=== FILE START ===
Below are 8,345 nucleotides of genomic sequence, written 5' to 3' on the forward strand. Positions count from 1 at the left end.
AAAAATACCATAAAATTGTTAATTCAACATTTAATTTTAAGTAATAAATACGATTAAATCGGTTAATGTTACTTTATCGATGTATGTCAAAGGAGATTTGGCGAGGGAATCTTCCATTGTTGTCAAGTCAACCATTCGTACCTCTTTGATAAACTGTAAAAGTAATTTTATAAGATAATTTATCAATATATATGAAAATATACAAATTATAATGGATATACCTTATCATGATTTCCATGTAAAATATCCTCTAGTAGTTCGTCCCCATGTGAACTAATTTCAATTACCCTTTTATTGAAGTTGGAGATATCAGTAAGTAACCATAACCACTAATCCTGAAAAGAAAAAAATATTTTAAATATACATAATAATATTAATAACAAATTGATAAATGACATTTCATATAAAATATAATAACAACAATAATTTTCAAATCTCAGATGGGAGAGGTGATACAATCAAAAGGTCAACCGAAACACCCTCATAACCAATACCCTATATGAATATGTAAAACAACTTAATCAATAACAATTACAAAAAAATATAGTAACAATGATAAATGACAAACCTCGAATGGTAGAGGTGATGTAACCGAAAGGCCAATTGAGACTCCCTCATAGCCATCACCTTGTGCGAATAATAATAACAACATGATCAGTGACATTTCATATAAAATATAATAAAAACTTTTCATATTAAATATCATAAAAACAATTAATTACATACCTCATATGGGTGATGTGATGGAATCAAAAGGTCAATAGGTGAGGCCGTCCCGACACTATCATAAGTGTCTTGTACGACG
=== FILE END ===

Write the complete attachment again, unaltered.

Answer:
Below are 8,345 nucleotides of genomic sequence, written 5' to 3' on the forward strand. Positions count from 1 at the left end.
AAAAATACCATAAAATTGTTAATTCAACATTTAATTTTAAGTAATAAATACGATTAAATCGGTTAATGTTACTTTATCGATGTATGTCAAAGGAGATTTGGCGAGGGAATCTTCCATTGTTGTCAAGTCAACCATTCGTACCTCTTTGATAAACTGTAAAAGTAATTTTATAAGATAATTTATCAATATATATGAAAATATACAAATTATAATGGATATACCTTATCATGATTTCCATGTAAAATATCCTCTAGTAGTTCGTCCCCATGTGAACTAATTTCAATTACCCTTTTATTGAAGTTGGAGATATCAGTAAGTAACCATAACCACTAATCCTGAAAAGAAAAAAATATTTTAAATATACATAATAATATTAATAACAAATTGATAAATGACATTTCATATAAAATATAATAACAACAATAATTTTCAAATCTCAGATGGGAGAGGTGATACAATCAAAAGGTCAACCGAAACACCCTCATAACCAATACCCTATATGAATATGTAAAACAACTTAATCAATAACAATTACAAAAAAATATAGTAACAATGATAAATGACAAACCTCGAATGGTAGAGGTGATGTAACCGAAAGGCCAATTGAGACTCCCTCATAGCCATCACCTTGTGCGAATAATAATAACAACATGATCAGTGACATTTCATATAAAATATAATAAAAACTTTTCATATTAAATATCATAAAAACAATTAATTACATACCTCATATGGGTGATGTGATGGAATCAAAAGGTCAATAGGTGAGGCCGTCCCGACACTATCATAAGTGTCTTGTACGACG